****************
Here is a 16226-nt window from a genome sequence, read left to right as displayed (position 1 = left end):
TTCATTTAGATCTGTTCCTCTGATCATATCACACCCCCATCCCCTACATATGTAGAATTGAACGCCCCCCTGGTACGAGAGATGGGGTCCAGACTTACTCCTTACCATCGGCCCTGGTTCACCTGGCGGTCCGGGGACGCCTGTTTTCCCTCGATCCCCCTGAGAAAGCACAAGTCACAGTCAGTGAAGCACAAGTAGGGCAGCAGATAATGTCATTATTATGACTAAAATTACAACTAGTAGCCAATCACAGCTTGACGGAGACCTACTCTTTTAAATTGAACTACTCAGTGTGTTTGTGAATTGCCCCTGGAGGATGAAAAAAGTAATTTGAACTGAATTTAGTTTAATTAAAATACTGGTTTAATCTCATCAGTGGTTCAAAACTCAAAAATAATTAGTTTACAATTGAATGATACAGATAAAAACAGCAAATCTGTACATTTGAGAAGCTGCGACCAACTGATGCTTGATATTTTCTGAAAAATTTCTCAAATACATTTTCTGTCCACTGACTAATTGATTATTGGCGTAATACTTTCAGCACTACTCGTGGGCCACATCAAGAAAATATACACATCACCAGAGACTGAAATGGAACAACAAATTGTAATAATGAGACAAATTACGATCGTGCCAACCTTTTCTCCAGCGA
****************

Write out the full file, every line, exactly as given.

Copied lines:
Here is a 16226-nt window from a genome sequence, read left to right as displayed (position 1 = left end):
TTCATTTAGATCTGTTCCTCTGATCATATCACACCCCCATCCCCTACATATGTAGAATTGAACGCCCCCCTGGTACGAGAGATGGGGTCCAGACTTACTCCTTACCATCGGCCCTGGTTCACCTGGCGGTCCGGGGACGCCTGTTTTCCCTCGATCCCCCTGAGAAAGCACAAGTCACAGTCAGTGAAGCACAAGTAGGGCAGCAGATAATGTCATTATTATGACTAAAATTACAACTAGTAGCCAATCACAGCTTGACGGAGACCTACTCTTTTAAATTGAACTACTCAGTGTGTTTGTGAATTGCCCCTGGAGGATGAAAAAAGTAATTTGAACTGAATTTAGTTTAATTAAAATACTGGTTTAATCTCATCAGTGGTTCAAAACTCAAAAATAATTAGTTTACAATTGAATGATACAGATAAAAACAGCAAATCTGTACATTTGAGAAGCTGCGACCAACTGATGCTTGATATTTTCTGAAAAATTTCTCAAATACATTTTCTGTCCACTGACTAATTGATTATTGGCGTAATACTTTCAGCACTACTCGTGGGCCACATCAAGAAAATATACACATCACCAGAGACTGAAATGGAACAACAAATTGTAATAATGAGACAAATTACGATCGTGCCAACCTTTTCTCCAGCGA